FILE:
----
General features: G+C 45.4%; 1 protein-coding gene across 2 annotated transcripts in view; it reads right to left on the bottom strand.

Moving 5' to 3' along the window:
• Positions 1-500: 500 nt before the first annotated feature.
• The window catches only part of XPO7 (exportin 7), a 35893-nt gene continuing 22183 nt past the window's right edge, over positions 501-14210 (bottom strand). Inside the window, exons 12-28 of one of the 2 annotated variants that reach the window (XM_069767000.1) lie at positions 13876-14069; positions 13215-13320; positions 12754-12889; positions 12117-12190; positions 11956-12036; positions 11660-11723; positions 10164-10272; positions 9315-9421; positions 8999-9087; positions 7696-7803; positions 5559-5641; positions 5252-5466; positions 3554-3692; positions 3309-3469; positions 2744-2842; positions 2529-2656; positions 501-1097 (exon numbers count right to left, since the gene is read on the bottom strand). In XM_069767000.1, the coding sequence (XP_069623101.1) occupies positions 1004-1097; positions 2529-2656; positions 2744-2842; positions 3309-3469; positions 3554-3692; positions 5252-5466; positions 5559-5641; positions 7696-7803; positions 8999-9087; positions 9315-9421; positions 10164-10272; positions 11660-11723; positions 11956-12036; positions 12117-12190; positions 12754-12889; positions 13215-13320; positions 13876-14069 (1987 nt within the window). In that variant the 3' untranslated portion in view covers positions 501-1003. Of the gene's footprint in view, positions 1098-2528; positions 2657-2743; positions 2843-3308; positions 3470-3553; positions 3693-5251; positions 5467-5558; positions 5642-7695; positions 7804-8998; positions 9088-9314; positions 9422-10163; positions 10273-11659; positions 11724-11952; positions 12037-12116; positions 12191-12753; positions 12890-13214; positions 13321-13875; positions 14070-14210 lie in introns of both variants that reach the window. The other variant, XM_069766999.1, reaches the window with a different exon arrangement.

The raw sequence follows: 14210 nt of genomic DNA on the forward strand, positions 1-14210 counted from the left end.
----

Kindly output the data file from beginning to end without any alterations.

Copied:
General features: G+C 45.4%; 1 protein-coding gene across 2 annotated transcripts in view; it reads right to left on the bottom strand.

Moving 5' to 3' along the window:
• Positions 1-500: 500 nt before the first annotated feature.
• The window catches only part of XPO7 (exportin 7), a 35893-nt gene continuing 22183 nt past the window's right edge, over positions 501-14210 (bottom strand). Inside the window, exons 12-28 of one of the 2 annotated variants that reach the window (XM_069767000.1) lie at positions 13876-14069; positions 13215-13320; positions 12754-12889; positions 12117-12190; positions 11956-12036; positions 11660-11723; positions 10164-10272; positions 9315-9421; positions 8999-9087; positions 7696-7803; positions 5559-5641; positions 5252-5466; positions 3554-3692; positions 3309-3469; positions 2744-2842; positions 2529-2656; positions 501-1097 (exon numbers count right to left, since the gene is read on the bottom strand). In XM_069767000.1, the coding sequence (XP_069623101.1) occupies positions 1004-1097; positions 2529-2656; positions 2744-2842; positions 3309-3469; positions 3554-3692; positions 5252-5466; positions 5559-5641; positions 7696-7803; positions 8999-9087; positions 9315-9421; positions 10164-10272; positions 11660-11723; positions 11956-12036; positions 12117-12190; positions 12754-12889; positions 13215-13320; positions 13876-14069 (1987 nt within the window). In that variant the 3' untranslated portion in view covers positions 501-1003. Of the gene's footprint in view, positions 1098-2528; positions 2657-2743; positions 2843-3308; positions 3470-3553; positions 3693-5251; positions 5467-5558; positions 5642-7695; positions 7804-8998; positions 9088-9314; positions 9422-10163; positions 10273-11659; positions 11724-11952; positions 12037-12116; positions 12191-12753; positions 12890-13214; positions 13321-13875; positions 14070-14210 lie in introns of both variants that reach the window. The other variant, XM_069766999.1, reaches the window with a different exon arrangement.

The raw sequence follows: 14210 nt of genomic DNA on the forward strand, positions 1-14210 counted from the left end.